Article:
Italy locks down as China signals major progress in own virus fight
Italy imposed unprecedented national restrictions on its 60 million people Tuesday to control the deadly coronavirus, as China signalled major progress in its own battle against the global epidemic.
The outbreak, combined with a crash in oil prices, has caused carnage on financial markets, erasing billions of dollars globally.
The World Health Organization warned there is a "very real" threat of a pandemic, but its chief Tedros Adhanom Ghebreyesus said the planet was "not at the mercy" of an illness that has killed more than 4,000 people so far.
China showcased growing confidence that it has brought its own outbreak under control, with President Xi Jinping on Tuesday paying his first visit to the epicentre of the crisis -- Wuhan.
Xi's unannounced trip comes as unprecedented quarantine measures that have sealed off Wuhan and the rest of Hubei province since late January appear to have paid off, with reported new infections dropping dramatically in recent weeks.
Chinese authorities announced just 17 deaths on Tuesday and the lowest number of new infections -- 19 -- since reporting began in late January.
While Hubei's 56 million people remain under quarantine, China is slowly easing restrictions in other parts of the country, with people returning to work and some schools reopening.
China's apparent progress stands in stark contrast to the rapid rise around the world, particularly in Italy, where more than 9,000 cases and 463 deaths have been reported.
In a desperate bid to stem the spread, Italy's Prime Minister Giuseppe Conte went on television to announce the entire country would effectively be placed on lockdown from Tuesday.
"I am going to sign a decree that can be summarised as follows: I stay at home," Conte said.
"Travel must be avoided across the entire peninsula unless it is justified by professional reasons, by cases of need or for health reasons," he told Italians.
'Blindsided the world'
The measures extend a quarantine zone that Italy had imposed on its industrial northern heartland around Milan and Venice on Sunday.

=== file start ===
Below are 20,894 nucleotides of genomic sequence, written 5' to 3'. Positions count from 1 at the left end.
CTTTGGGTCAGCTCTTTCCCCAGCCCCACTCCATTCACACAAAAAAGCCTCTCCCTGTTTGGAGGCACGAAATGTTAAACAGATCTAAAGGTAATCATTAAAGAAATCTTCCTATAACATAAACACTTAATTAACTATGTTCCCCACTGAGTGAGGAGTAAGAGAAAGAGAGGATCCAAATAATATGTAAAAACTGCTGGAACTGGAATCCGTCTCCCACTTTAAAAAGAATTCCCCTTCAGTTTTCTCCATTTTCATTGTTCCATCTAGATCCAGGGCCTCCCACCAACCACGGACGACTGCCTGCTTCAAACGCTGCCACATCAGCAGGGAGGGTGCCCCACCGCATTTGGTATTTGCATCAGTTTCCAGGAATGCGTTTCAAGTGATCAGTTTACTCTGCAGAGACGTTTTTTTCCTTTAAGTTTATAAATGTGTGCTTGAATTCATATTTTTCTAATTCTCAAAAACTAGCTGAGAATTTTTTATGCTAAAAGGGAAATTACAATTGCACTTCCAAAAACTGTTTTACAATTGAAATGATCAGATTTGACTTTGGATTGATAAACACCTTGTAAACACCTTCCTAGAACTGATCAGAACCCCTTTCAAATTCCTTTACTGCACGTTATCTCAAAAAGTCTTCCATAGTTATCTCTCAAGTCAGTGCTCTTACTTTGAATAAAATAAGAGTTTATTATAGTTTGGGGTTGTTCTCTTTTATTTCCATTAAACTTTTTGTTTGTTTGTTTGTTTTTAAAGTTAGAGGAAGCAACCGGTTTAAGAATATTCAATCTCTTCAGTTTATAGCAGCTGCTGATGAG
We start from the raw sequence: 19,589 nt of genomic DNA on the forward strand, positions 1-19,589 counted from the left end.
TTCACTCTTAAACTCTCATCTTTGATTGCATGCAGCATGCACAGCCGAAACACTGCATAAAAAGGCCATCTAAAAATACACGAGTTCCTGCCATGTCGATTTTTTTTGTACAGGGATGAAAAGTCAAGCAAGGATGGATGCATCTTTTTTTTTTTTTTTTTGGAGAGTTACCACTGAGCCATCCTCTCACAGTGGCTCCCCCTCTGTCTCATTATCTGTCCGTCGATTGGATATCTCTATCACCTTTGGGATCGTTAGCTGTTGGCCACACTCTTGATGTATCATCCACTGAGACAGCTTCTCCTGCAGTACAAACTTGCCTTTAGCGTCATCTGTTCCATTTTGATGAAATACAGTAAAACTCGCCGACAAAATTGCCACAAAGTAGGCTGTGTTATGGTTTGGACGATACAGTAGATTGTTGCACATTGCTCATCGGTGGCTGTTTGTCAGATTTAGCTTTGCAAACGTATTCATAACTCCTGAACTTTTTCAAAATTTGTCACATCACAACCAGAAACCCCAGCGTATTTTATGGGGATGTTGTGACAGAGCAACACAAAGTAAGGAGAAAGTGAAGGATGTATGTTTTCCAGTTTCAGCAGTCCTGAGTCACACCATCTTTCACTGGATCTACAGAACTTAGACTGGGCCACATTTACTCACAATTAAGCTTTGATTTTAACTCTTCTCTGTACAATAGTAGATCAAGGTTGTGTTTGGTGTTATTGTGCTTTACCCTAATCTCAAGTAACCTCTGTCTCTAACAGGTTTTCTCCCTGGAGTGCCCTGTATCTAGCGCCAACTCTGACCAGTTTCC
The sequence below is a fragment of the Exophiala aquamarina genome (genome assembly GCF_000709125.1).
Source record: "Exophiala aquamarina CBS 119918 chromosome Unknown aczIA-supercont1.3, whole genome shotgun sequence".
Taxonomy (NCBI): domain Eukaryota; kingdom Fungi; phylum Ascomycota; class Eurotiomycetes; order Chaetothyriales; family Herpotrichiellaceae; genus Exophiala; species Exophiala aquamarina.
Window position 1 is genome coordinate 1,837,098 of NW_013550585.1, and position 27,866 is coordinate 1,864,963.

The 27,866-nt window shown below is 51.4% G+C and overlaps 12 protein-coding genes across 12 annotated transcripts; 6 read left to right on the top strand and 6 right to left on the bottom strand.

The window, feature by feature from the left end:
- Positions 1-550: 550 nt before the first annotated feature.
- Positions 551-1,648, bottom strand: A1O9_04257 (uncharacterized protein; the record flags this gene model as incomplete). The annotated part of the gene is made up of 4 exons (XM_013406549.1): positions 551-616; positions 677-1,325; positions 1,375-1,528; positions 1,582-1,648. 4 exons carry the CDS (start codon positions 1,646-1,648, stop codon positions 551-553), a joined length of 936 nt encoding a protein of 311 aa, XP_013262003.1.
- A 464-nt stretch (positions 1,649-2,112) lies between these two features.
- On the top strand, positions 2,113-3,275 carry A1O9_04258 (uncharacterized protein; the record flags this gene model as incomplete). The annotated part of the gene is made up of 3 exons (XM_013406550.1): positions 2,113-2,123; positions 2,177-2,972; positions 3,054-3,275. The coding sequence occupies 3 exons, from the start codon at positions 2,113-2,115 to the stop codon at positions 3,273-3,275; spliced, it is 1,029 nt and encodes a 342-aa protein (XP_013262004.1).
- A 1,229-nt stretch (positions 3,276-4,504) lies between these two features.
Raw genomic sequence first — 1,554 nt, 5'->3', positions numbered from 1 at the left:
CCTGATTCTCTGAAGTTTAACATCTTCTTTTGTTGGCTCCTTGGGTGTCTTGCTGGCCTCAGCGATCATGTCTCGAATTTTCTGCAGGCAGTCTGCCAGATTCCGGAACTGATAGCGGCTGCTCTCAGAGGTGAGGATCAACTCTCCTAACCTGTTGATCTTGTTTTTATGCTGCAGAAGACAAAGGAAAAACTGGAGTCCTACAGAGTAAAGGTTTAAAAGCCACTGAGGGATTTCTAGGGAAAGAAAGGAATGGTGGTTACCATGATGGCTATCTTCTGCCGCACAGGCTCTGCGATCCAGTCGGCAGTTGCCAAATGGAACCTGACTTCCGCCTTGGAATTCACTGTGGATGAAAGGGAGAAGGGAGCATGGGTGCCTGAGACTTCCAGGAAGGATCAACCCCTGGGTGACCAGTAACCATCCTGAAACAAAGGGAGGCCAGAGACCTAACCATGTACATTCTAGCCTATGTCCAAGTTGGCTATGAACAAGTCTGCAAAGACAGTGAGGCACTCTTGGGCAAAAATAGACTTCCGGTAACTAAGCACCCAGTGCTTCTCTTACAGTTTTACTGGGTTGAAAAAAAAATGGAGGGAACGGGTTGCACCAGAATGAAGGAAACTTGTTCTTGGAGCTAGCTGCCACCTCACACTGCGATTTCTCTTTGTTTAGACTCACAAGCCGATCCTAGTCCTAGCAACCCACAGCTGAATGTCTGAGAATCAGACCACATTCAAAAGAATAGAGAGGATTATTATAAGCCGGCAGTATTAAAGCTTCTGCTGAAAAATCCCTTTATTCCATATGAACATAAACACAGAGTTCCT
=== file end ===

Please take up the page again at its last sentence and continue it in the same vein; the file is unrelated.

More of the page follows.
The national restrictions will run until April 3 and mean that schools and universities will all immediately close.
Serie A football matches and all other sporting events are also being suspended for the coming month.
But it was not immediately clear how the measures would be enforced.
Trains and numerous flights continued to operate into and out of Milan on Monday despite the earlier set of restrictions for its Lombardy region.
Since COVID-19 first emerged in China late last year, Italy has become Europe's hardest-hit country.
An AFP count showed the country had recorded more than half of the 862 deaths reported outside China as of Monday night.
Worldwide more than 110,000 cases have been recorded in over 100 countries, with Canada reporting its first death.
It has disrupted global travel, cancelled sporting events and sent markets into meltdown.
Mongolia sealed off its capital and other cities on Tuesday after reporting its first case.
In Washington, President Donald Trump said he would propose "very substantial" economic measures to Congress on Tuesday, adding that the coronavirus has "blindsided the world."
However, some epidemiologists have accused the White House of unpreparedness.
Chief among the complaints has been the lack of testing caused by the Centers for Disease Control and Prevention (CDC) developing its own flawed kits.
Uncertainty over the spread of the virus, coupled with a collapse in oil prices, created panic on the markets during what some dubbed "Black Monday," with the Dow Jones index losing more than 2,000 points.
There were signs of a slight recovery on Tuesday trade in Asia, with oil making back some of its losses and many stock markets in the green.
US lawmakers quarantine
The run on stock market prices has robbed Trump of one of his main talking points ahead of the November presidential election.
And there was further alarm after at least two Republican lawmakers who recently met with the president announced they were going into self-quarantine, fearing that they were exposed to the virus at a conservative conference.
Incoming White House chief of staff Mark Meadows also self-quarantined after he may have come into contact with a person who tested positive for the coronavirus.
There are concerns that the United States could become another hotspot for the virus, with at least 26 deaths and 605 confirmed infections so far.
On Monday, passengers were taken ashore from a cruise ship docked in California after at least 21 people on board were diagnosed with the virus.